I really enjoy A. A.’s version – he plays the tune in about as crooked a way as I’ve ever heard. Here’s how I count it out:

A part: 4 – 5 – 4 – 3 (once)
B part: 4 -3 – 4 – 2 – 4 -3 – 4 – 3 (once)
(repeat)

‘Tis a thing of great beauty and a pleasure to behold; I especially like the way the DDAD tuning grumbles and growls. This tune and maybe The Falls of Richmond will be the perfect tunes to play or listen to while I watch the Great February Blizzard of 2010 drop snow here in the Cuyahoga Valley.


from the Colorado Springs Gazette.com

ASPEN — A banjo player accused of assaulting another man with his instrument will get to keep pickin’ while awaiting his trial.

Thirty-three-year-old Joseph Stancato of Denver faces second-degree assault charges after allegedly hitting another man upside the head with his banjo on New Year’s Eve. Authorities say Stancato got into an argument with two men at a bus stop.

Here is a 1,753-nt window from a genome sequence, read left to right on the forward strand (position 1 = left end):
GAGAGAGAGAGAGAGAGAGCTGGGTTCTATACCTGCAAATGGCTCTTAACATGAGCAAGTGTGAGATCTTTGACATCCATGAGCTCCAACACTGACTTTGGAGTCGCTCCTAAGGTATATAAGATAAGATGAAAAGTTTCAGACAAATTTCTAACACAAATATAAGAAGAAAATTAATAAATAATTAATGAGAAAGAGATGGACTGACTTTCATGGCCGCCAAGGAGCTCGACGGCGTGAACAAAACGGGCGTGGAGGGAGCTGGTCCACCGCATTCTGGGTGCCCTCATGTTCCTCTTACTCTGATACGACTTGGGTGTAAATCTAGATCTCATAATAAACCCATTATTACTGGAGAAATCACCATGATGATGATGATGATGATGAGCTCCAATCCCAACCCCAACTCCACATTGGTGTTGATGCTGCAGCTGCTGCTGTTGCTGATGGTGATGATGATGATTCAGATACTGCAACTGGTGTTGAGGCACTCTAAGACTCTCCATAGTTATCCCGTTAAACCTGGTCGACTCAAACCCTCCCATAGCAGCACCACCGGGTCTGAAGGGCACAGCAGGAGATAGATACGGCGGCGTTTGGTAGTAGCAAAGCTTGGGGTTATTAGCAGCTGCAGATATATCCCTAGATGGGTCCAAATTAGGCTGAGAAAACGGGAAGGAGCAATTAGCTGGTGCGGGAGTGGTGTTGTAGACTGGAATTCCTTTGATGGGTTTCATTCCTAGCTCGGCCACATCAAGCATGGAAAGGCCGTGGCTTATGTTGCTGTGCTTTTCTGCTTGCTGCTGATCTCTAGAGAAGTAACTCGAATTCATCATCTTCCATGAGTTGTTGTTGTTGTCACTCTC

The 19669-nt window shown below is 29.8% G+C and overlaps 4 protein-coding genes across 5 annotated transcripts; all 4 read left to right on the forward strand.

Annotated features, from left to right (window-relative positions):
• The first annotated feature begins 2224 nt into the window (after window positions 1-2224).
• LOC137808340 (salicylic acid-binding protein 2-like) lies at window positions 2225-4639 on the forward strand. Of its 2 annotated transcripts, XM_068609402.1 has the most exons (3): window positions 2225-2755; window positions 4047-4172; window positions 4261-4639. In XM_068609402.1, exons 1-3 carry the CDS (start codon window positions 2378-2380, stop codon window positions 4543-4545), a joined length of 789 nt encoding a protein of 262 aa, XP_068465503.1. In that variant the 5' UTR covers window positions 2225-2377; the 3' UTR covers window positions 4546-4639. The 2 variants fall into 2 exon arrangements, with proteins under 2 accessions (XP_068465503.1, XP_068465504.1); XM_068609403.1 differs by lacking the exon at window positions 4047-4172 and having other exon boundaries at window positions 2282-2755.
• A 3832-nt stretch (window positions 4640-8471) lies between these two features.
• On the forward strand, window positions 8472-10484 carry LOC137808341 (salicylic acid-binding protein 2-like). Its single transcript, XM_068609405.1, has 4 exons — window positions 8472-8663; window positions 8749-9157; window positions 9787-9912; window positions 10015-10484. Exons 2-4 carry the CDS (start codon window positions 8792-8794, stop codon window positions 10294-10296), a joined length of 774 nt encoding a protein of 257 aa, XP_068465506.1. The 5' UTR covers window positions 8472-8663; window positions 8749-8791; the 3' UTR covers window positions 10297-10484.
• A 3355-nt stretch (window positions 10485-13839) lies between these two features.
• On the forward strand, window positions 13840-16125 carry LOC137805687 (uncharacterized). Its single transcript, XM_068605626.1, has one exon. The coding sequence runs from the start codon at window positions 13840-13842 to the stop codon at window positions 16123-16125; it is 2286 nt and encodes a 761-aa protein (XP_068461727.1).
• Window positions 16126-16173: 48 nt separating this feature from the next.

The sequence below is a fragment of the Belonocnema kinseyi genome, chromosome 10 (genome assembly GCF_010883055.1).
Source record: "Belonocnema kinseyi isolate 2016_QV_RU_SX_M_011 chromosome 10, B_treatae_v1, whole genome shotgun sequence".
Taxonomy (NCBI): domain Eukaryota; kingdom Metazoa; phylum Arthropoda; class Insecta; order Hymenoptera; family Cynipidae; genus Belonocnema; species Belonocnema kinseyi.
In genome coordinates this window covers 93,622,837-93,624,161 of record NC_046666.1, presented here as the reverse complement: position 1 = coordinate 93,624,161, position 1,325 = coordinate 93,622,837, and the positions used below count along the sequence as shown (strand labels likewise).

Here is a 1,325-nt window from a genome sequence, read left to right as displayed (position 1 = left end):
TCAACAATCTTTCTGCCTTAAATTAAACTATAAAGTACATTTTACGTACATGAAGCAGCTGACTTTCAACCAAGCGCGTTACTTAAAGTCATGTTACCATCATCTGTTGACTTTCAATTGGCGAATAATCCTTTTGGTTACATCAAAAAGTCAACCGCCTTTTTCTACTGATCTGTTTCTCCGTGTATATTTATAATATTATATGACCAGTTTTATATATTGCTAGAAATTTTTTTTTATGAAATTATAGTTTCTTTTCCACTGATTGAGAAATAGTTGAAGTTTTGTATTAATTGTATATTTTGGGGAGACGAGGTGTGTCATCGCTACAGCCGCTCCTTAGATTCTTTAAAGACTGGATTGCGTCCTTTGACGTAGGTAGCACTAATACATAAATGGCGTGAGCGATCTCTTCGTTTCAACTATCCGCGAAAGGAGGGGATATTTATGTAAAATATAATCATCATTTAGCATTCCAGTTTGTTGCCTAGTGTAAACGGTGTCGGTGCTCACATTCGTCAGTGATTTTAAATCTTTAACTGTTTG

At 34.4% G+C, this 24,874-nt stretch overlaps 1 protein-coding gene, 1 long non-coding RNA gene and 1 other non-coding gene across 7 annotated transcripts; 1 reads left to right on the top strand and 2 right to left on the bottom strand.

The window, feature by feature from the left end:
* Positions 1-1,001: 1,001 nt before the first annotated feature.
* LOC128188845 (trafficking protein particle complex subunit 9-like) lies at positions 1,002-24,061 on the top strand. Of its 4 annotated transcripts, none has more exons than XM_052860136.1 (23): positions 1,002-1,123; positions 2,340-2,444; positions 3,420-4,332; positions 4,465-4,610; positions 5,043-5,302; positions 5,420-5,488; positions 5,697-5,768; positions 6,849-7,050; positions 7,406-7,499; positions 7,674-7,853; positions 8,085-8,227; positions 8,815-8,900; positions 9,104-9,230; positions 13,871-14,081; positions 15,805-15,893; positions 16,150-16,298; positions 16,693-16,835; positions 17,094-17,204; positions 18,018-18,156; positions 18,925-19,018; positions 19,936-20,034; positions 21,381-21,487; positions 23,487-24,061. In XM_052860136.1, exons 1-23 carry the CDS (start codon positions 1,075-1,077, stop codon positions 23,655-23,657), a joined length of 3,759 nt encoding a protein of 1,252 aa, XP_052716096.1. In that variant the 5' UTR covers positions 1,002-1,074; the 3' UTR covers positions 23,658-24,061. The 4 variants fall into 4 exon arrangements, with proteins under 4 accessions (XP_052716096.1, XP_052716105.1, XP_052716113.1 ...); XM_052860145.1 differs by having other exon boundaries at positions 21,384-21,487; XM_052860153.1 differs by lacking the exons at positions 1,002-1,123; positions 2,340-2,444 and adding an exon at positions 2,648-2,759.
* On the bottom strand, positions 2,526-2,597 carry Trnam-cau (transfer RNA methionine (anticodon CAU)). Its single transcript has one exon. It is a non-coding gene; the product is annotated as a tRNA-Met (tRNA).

District Judge James Boyd on Monday approved Stancato’s request to be allowed on the road to tour with a band while awaiting his next court date Feb. 6.

The banjo is considered “a deadly weapon” under Colorado law, so Stancato could face prison time, the Aspen Daily News reported.

Dean Radin, PhD is an accomplished bluegrass banjo and fiddle player.

Dr. Radin is also Senior Scientist at the Institute of Noetic Sciences (IONS) and Adjunct Faculty in the Department of Psychology at Sonoma State University (Rohnert Park, CA). Dr. Radin began his academic career after earning a degree in electrical engineering, magna cum laude with senior honors in physics, from the University of Massachusetts (Amherst), a masters degree in electrical engineering and a PhD in psychology from the University of Illinois, Champaign-Urbana.

For a decade Dr. Radin worked on advanced telecommunications R&D at AT&T Bell Laboratories and GTE Laboratories. For over two decades Dr. Radin has been engaged in consciousness research. Before joining the research staff at IONS, Dr. Radin held appointments at Princeton University, University of Edinburgh, University of Nevada, and three Silicon Valley think-tanks, including SRI International, where he worked on a classified program investigating psychic phenomena for the US government.